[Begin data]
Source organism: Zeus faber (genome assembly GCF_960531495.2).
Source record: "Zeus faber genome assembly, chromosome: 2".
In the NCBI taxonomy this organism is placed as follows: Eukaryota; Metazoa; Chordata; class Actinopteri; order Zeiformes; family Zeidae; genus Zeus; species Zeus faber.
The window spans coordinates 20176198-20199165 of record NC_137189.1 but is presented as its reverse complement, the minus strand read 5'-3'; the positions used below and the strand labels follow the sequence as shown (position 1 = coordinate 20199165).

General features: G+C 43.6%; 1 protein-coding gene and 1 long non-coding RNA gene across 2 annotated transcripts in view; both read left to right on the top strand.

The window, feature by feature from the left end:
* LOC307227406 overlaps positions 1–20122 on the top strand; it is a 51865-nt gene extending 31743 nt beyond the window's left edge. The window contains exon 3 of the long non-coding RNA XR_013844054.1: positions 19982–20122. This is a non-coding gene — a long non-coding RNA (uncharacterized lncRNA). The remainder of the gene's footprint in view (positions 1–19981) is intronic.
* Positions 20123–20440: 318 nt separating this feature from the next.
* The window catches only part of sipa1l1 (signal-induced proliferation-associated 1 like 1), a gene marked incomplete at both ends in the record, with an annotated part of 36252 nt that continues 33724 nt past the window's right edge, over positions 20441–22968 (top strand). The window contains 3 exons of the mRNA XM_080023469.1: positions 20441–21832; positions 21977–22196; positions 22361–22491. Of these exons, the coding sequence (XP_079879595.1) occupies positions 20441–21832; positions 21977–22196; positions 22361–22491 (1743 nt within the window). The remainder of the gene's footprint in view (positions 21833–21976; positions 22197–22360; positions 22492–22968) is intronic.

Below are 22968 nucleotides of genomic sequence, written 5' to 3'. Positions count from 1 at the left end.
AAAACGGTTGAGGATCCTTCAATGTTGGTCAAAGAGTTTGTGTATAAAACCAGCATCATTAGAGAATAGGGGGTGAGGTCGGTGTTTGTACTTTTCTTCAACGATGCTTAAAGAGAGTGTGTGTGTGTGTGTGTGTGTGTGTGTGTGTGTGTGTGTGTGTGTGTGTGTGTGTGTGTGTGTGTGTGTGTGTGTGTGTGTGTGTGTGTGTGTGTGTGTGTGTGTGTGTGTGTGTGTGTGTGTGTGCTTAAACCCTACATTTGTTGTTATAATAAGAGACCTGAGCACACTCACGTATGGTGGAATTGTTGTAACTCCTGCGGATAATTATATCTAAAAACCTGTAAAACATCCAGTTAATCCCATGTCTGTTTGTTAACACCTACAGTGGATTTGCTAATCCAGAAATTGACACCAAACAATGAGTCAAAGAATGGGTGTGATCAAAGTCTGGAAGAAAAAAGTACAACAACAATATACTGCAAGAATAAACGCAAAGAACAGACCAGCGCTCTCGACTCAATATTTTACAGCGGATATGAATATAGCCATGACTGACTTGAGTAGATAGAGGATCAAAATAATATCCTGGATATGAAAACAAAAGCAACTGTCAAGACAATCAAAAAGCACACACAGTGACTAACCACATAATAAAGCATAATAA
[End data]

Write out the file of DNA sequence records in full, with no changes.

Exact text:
Source organism: Zeus faber (genome assembly GCF_960531495.2).
Source record: "Zeus faber genome assembly, chromosome: 2".
In the NCBI taxonomy this organism is placed as follows: Eukaryota; Metazoa; Chordata; class Actinopteri; order Zeiformes; family Zeidae; genus Zeus; species Zeus faber.
The window spans coordinates 20176198-20199165 of record NC_137189.1 but is presented as its reverse complement, the minus strand read 5'-3'; the positions used below and the strand labels follow the sequence as shown (position 1 = coordinate 20199165).

General features: G+C 43.6%; 1 protein-coding gene and 1 long non-coding RNA gene across 2 annotated transcripts in view; both read left to right on the top strand.

The window, feature by feature from the left end:
* LOC307227406 overlaps positions 1–20122 on the top strand; it is a 51865-nt gene extending 31743 nt beyond the window's left edge. The window contains exon 3 of the long non-coding RNA XR_013844054.1: positions 19982–20122. This is a non-coding gene — a long non-coding RNA (uncharacterized lncRNA). The remainder of the gene's footprint in view (positions 1–19981) is intronic.
* Positions 20123–20440: 318 nt separating this feature from the next.
* The window catches only part of sipa1l1 (signal-induced proliferation-associated 1 like 1), a gene marked incomplete at both ends in the record, with an annotated part of 36252 nt that continues 33724 nt past the window's right edge, over positions 20441–22968 (top strand). The window contains 3 exons of the mRNA XM_080023469.1: positions 20441–21832; positions 21977–22196; positions 22361–22491. Of these exons, the coding sequence (XP_079879595.1) occupies positions 20441–21832; positions 21977–22196; positions 22361–22491 (1743 nt within the window). The remainder of the gene's footprint in view (positions 21833–21976; positions 22197–22360; positions 22492–22968) is intronic.

Below are 22968 nucleotides of genomic sequence, written 5' to 3'. Positions count from 1 at the left end.
AAAACGGTTGAGGATCCTTCAATGTTGGTCAAAGAGTTTGTGTATAAAACCAGCATCATTAGAGAATAGGGGGTGAGGTCGGTGTTTGTACTTTTCTTCAACGATGCTTAAAGAGAGTGTGTGTGTGTGTGTGTGTGTGTGTGTGTGTGTGTGTGTGTGTGTGTGTGTGTGTGTGTGTGTGTGTGTGTGTGTGTGTGTGTGTGTGTGTGTGTGTGTGTGTGTGTGTGTGTGTGTGTGTGTGTGCTTAAACCCTACATTTGTTGTTATAATAAGAGACCTGAGCACACTCACGTATGGTGGAATTGTTGTAACTCCTGCGGATAATTATATCTAAAAACCTGTAAAACATCCAGTTAATCCCATGTCTGTTTGTTAACACCTACAGTGGATTTGCTAATCCAGAAATTGACACCAAACAATGAGTCAAAGAATGGGTGTGATCAAAGTCTGGAAGAAAAAAGTACAACAACAATATACTGCAAGAATAAACGCAAAGAACAGACCAGCGCTCTCGACTCAATATTTTACAGCGGATATGAATATAGCCATGACTGACTTGAGTAGATAGAGGATCAAAATAATATCCTGGATATGAAAACAAAAGCAACTGTCAAGACAATCAAAAAGCACACACAGTGACTAACCACATAATAAAGCATAATAA